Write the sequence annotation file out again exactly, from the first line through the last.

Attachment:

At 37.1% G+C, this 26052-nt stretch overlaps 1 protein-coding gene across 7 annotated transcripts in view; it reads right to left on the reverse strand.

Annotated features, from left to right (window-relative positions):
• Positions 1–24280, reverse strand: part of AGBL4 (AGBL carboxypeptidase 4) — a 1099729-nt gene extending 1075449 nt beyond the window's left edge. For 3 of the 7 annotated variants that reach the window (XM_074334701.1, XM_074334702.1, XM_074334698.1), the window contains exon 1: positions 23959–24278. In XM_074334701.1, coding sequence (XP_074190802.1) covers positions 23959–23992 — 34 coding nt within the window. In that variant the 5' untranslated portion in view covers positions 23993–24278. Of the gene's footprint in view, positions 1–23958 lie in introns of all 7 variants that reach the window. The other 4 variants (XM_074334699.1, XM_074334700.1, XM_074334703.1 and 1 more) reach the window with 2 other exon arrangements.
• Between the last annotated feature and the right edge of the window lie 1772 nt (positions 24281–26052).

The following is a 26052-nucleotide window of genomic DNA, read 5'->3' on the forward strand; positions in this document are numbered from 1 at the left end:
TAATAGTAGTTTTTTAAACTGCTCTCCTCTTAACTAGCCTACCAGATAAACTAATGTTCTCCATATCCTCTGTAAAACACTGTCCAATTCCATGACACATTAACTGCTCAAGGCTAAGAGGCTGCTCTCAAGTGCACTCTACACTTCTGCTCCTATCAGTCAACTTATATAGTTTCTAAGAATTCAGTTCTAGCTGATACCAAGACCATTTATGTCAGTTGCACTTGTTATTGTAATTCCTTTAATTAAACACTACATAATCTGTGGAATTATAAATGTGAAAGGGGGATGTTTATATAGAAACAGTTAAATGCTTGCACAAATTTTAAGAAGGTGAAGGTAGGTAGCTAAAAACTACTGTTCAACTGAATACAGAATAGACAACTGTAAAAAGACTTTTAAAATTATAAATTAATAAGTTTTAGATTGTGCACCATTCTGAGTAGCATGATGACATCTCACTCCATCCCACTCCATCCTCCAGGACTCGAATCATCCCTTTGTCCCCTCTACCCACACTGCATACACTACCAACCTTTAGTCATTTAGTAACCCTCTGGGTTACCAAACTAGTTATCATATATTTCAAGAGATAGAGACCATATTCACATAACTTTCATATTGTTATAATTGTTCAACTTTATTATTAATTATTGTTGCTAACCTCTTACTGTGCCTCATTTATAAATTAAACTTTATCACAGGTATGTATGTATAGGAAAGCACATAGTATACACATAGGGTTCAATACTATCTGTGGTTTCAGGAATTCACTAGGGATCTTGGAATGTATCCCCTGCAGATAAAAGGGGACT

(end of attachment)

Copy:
At 37.1% G+C, this 26052-nt stretch overlaps 1 protein-coding gene across 7 annotated transcripts in view; it reads right to left on the reverse strand.

Annotated features, from left to right (window-relative positions):
• Positions 1–24280, reverse strand: part of AGBL4 (AGBL carboxypeptidase 4) — a 1099729-nt gene extending 1075449 nt beyond the window's left edge. For 3 of the 7 annotated variants that reach the window (XM_074334701.1, XM_074334702.1, XM_074334698.1), the window contains exon 1: positions 23959–24278. In XM_074334701.1, coding sequence (XP_074190802.1) covers positions 23959–23992 — 34 coding nt within the window. In that variant the 5' untranslated portion in view covers positions 23993–24278. Of the gene's footprint in view, positions 1–23958 lie in introns of all 7 variants that reach the window. The other 4 variants (XM_074334699.1, XM_074334700.1, XM_074334703.1 and 1 more) reach the window with 2 other exon arrangements.
• Between the last annotated feature and the right edge of the window lie 1772 nt (positions 24281–26052).

The following is a 26052-nucleotide window of genomic DNA, read 5'->3' on the forward strand; positions in this document are numbered from 1 at the left end:
TAATAGTAGTTTTTTAAACTGCTCTCCTCTTAACTAGCCTACCAGATAAACTAATGTTCTCCATATCCTCTGTAAAACACTGTCCAATTCCATGACACATTAACTGCTCAAGGCTAAGAGGCTGCTCTCAAGTGCACTCTACACTTCTGCTCCTATCAGTCAACTTATATAGTTTCTAAGAATTCAGTTCTAGCTGATACCAAGACCATTTATGTCAGTTGCACTTGTTATTGTAATTCCTTTAATTAAACACTACATAATCTGTGGAATTATAAATGTGAAAGGGGGATGTTTATATAGAAACAGTTAAATGCTTGCACAAATTTTAAGAAGGTGAAGGTAGGTAGCTAAAAACTACTGTTCAACTGAATACAGAATAGACAACTGTAAAAAGACTTTTAAAATTATAAATTAATAAGTTTTAGATTGTGCACCATTCTGAGTAGCATGATGACATCTCACTCCATCCCACTCCATCCTCCAGGACTCGAATCATCCCTTTGTCCCCTCTACCCACACTGCATACACTACCAACCTTTAGTCATTTAGTAACCCTCTGGGTTACCAAACTAGTTATCATATATTTCAAGAGATAGAGACCATATTCACATAACTTTCATATTGTTATAATTGTTCAACTTTATTATTAATTATTGTTGCTAACCTCTTACTGTGCCTCATTTATAAATTAAACTTTATCACAGGTATGTATGTATAGGAAAGCACATAGTATACACATAGGGTTCAATACTATCTGTGGTTTCAGGAATTCACTAGGGATCTTGGAATGTATCCCCTGCAGATAAAAGGGGACT